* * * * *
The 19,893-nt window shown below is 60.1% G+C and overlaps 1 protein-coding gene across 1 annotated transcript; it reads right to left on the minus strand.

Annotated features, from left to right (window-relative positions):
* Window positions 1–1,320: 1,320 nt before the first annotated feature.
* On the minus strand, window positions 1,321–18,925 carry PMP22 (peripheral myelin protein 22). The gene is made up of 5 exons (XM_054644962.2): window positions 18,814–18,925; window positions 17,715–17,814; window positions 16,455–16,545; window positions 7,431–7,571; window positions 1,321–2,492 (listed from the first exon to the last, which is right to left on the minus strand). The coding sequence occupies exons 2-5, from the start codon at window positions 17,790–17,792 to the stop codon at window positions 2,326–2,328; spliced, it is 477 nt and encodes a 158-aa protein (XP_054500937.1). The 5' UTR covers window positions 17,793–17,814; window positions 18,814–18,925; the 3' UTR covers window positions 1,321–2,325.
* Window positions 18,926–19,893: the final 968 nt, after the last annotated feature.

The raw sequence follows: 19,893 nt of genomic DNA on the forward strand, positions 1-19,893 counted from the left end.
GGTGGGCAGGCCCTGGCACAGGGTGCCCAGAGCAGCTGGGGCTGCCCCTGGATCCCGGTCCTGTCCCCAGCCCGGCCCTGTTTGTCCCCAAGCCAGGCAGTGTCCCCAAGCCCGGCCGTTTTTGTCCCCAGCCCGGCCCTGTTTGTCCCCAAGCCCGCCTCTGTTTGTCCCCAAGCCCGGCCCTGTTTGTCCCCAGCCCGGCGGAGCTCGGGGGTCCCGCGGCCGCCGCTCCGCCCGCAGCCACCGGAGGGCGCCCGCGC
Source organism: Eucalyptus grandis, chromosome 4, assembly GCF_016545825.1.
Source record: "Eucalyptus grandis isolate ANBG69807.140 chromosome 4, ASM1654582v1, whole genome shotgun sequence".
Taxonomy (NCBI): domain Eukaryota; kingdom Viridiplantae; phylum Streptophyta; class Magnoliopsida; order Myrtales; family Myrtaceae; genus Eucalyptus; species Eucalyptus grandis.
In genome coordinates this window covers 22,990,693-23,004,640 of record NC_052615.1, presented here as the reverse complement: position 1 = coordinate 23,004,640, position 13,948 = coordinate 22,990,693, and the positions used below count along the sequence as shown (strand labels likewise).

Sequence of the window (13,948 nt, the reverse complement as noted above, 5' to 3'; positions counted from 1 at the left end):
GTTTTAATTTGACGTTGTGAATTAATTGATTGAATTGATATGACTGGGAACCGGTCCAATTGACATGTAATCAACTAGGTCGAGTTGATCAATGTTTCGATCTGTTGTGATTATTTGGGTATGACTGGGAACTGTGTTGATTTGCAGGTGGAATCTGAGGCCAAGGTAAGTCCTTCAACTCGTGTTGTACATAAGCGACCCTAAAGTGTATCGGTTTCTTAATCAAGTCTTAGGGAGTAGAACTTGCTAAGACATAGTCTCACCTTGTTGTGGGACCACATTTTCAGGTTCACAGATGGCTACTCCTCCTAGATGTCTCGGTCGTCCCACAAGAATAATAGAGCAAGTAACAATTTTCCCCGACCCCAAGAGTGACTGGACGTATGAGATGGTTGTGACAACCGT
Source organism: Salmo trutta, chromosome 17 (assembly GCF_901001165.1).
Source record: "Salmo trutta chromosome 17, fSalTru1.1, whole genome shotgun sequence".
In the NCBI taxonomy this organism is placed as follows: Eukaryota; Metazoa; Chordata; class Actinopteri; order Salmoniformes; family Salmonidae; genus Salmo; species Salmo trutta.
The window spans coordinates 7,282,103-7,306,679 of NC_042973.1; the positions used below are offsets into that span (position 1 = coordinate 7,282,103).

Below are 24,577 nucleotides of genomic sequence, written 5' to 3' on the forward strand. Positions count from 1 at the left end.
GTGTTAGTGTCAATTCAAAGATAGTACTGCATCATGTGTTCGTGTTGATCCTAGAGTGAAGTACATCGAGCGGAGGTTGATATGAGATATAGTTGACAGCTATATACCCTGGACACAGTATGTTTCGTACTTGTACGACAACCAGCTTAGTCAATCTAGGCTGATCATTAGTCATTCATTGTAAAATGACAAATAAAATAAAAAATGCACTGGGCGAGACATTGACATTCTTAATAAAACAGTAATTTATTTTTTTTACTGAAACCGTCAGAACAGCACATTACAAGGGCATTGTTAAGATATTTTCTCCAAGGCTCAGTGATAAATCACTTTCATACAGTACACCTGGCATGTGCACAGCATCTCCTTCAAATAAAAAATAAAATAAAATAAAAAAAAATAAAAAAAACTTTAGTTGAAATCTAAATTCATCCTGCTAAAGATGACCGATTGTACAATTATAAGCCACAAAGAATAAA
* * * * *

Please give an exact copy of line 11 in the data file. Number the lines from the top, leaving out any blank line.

In genome coordinates this window covers 22,990,693-23,004,640 of record NC_052615.1, presented here as the reverse complement: position 1 = coordinate 23,004,640, position 13,948 = coordinate 22,990,693, and the positions used below count along the sequence as shown (strand labels likewise).